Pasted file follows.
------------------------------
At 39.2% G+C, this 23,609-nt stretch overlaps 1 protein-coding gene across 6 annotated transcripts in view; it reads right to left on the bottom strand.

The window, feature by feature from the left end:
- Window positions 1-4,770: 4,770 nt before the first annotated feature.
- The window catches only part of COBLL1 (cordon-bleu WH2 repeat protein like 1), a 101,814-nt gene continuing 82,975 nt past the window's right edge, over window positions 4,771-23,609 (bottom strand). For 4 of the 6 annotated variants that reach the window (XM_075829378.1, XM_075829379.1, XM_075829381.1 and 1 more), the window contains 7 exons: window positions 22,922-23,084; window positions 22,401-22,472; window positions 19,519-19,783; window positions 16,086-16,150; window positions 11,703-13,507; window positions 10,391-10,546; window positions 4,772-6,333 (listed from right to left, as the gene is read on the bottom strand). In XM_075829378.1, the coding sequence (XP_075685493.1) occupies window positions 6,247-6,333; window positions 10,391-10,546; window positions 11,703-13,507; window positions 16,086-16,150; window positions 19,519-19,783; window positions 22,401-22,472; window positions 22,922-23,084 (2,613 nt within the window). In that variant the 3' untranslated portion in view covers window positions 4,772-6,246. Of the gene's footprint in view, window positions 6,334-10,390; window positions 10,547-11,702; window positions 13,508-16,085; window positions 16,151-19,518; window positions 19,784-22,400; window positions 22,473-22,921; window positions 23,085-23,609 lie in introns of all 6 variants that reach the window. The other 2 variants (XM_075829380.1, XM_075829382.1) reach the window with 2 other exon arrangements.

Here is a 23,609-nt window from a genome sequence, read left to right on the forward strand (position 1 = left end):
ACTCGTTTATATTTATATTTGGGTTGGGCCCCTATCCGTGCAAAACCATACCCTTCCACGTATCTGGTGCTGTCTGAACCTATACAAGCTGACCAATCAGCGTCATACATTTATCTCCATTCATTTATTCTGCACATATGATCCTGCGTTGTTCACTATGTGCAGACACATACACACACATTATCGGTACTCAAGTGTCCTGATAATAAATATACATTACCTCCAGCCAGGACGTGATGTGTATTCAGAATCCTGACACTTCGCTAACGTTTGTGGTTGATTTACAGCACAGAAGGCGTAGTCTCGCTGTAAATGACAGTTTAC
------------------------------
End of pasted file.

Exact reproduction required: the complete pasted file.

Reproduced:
At 39.2% G+C, this 23,609-nt stretch overlaps 1 protein-coding gene across 6 annotated transcripts in view; it reads right to left on the bottom strand.

The window, feature by feature from the left end:
- Window positions 1-4,770: 4,770 nt before the first annotated feature.
- The window catches only part of COBLL1 (cordon-bleu WH2 repeat protein like 1), a 101,814-nt gene continuing 82,975 nt past the window's right edge, over window positions 4,771-23,609 (bottom strand). For 4 of the 6 annotated variants that reach the window (XM_075829378.1, XM_075829379.1, XM_075829381.1 and 1 more), the window contains 7 exons: window positions 22,922-23,084; window positions 22,401-22,472; window positions 19,519-19,783; window positions 16,086-16,150; window positions 11,703-13,507; window positions 10,391-10,546; window positions 4,772-6,333 (listed from right to left, as the gene is read on the bottom strand). In XM_075829378.1, the coding sequence (XP_075685493.1) occupies window positions 6,247-6,333; window positions 10,391-10,546; window positions 11,703-13,507; window positions 16,086-16,150; window positions 19,519-19,783; window positions 22,401-22,472; window positions 22,922-23,084 (2,613 nt within the window). In that variant the 3' untranslated portion in view covers window positions 4,772-6,246. Of the gene's footprint in view, window positions 6,334-10,390; window positions 10,547-11,702; window positions 13,508-16,085; window positions 16,151-19,518; window positions 19,784-22,400; window positions 22,473-22,921; window positions 23,085-23,609 lie in introns of all 6 variants that reach the window. The other 2 variants (XM_075829380.1, XM_075829382.1) reach the window with 2 other exon arrangements.

Here is a 23,609-nt window from a genome sequence, read left to right on the forward strand (position 1 = left end):
ACTCGTTTATATTTATATTTGGGTTGGGCCCCTATCCGTGCAAAACCATACCCTTCCACGTATCTGGTGCTGTCTGAACCTATACAAGCTGACCAATCAGCGTCATACATTTATCTCCATTCATTTATTCTGCACATATGATCCTGCGTTGTTCACTATGTGCAGACACATACACACACATTATCGGTACTCAAGTGTCCTGATAATAAATATACATTACCTCCAGCCAGGACGTGATGTGTATTCAGAATCCTGACACTTCGCTAACGTTTGTGGTTGATTTACAGCACAGAAGGCGTAGTCTCGCTGTAAATGACAGTTTAC